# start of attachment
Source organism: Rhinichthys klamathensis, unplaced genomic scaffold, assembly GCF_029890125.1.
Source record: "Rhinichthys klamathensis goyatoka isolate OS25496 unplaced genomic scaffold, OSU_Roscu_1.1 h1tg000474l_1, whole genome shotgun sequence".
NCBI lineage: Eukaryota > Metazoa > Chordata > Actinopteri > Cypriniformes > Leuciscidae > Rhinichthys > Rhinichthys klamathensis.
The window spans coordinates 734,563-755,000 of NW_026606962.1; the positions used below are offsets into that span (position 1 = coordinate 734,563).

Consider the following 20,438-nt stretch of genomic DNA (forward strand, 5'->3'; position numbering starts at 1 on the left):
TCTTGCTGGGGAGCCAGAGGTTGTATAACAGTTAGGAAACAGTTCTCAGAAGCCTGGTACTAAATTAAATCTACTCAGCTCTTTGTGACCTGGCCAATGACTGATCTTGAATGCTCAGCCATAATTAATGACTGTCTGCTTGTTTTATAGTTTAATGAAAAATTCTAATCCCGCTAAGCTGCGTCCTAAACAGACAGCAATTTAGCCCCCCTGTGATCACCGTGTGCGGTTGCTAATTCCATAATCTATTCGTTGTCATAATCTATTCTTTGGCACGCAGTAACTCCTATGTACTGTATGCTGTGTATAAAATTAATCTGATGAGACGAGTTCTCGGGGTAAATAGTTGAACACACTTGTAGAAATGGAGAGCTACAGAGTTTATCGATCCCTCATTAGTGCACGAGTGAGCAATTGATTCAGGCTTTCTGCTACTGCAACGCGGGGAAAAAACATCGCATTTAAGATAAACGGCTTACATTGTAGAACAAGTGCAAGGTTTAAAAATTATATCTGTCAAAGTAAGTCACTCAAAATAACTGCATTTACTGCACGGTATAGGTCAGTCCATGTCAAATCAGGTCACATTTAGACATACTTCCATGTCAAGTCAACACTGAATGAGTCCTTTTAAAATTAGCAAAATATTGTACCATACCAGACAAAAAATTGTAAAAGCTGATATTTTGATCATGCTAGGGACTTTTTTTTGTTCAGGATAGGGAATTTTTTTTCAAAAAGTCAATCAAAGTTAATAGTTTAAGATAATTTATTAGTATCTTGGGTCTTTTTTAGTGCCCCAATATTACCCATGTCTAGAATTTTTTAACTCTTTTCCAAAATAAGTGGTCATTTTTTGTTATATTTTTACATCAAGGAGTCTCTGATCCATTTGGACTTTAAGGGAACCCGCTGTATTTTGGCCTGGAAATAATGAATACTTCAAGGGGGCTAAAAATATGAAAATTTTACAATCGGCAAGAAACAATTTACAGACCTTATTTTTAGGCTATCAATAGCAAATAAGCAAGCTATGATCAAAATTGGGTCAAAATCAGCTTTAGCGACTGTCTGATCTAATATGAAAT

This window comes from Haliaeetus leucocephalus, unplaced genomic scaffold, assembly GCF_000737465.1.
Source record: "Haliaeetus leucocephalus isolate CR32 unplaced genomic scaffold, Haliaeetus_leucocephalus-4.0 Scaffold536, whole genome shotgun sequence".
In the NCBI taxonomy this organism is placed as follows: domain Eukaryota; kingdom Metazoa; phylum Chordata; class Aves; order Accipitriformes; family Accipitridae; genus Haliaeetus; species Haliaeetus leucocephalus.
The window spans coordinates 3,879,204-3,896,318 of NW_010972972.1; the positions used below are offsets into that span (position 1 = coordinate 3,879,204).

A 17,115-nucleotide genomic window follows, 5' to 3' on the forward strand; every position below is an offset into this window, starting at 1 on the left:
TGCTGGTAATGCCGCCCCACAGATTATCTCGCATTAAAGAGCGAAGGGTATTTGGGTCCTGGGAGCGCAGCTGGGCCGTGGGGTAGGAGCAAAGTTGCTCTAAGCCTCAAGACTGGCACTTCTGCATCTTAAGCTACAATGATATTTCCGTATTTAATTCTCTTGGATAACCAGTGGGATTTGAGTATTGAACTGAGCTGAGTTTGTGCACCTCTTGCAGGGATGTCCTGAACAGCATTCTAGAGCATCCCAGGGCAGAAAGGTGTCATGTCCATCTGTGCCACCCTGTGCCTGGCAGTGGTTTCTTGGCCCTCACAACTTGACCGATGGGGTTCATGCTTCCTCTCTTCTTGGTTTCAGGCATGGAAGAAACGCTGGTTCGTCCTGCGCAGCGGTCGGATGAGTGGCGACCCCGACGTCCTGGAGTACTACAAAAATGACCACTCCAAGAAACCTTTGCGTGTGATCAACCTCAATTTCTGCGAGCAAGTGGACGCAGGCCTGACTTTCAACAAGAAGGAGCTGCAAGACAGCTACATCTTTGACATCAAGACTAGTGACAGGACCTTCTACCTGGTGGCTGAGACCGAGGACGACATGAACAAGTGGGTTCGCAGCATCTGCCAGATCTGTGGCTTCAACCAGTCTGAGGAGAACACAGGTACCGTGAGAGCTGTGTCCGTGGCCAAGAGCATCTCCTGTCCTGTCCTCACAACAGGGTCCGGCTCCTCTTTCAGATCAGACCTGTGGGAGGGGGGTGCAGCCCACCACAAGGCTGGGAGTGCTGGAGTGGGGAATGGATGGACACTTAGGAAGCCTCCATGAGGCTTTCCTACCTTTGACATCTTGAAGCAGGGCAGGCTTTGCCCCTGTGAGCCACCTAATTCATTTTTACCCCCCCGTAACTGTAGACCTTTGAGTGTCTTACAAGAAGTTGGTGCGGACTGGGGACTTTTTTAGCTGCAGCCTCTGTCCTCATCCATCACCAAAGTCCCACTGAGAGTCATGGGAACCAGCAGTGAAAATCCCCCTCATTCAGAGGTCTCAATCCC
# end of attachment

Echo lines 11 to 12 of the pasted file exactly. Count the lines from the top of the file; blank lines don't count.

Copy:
A 17,115-nucleotide genomic window follows, 5' to 3' on the forward strand; every position below is an offset into this window, starting at 1 on the left:
TGCTGGTAATGCCGCCCCACAGATTATCTCGCATTAAAGAGCGAAGGGTATTTGGGTCCTGGGAGCGCAGCTGGGCCGTGGGGTAGGAGCAAAGTTGCTCTAAGCCTCAAGACTGGCACTTCTGCATCTTAAGCTACAATGATATTTCCGTATTTAATTCTCTTGGATAACCAGTGGGATTTGAGTATTGAACTGAGCTGAGTTTGTGCACCTCTTGCAGGGATGTCCTGAACAGCATTCTAGAGCATCCCAGGGCAGAAAGGTGTCATGTCCATCTGTGCCACCCTGTGCCTGGCAGTGGTTTCTTGGCCCTCACAACTTGACCGATGGGGTTCATGCTTCCTCTCTTCTTGGTTTCAGGCATGGAAGAAACGCTGGTTCGTCCTGCGCAGCGGTCGGATGAGTGGCGACCCCGACGTCCTGGAGTACTACAAAAATGACCACTCCAAGAAACCTTTGCGTGTGATCAACCTCAATTTCTGCGAGCAAGTGGACGCAGGCCTGACTTTCAACAAGAAGGAGCTGCAAGACAGCTACATCTTTGACATCAAGACTAGTGACAGGACCTTCTACCTGGTGGCTGAGACCGAGGACGACATGAACAAGTGGGTTCGCAGCATCTGCCAGATCTGTGGCTTCAACCAGTCTGAGGAGAACACAGGTACCGTGAGAGCTGTGTCCGTGGCCAAGAGCATCTCCTGTCCTGTCCTCACAACAGGGTCCGGCTCCTCTTTCAGATCAGACCTGTGGGAGGGGGGTGCAGCCCACCACAAGGCTGGGAGTGCTGGAGTGGGGAATGGATGGACACTTAGGAAGCCTCCATGAGGCTTTCCTACCTTTGACATCTTGAAGCAGGGCAGGCTTTGCCCCTGTGAGCCACCTAATTCATTTTTACCCCCCCGTAACTGTAGACCTTTGAGTGTCTTACAAGAAGTTGGTGCGGACTGGGGACTTTTTTAGCTGCAGCCTCTGTCCTCATCCATCACCAAAGTCCCACTGAGAGTCATGGGAACCAGCAGTGAAAATCCCCCTCATTCAGAGGTCTCAATCCC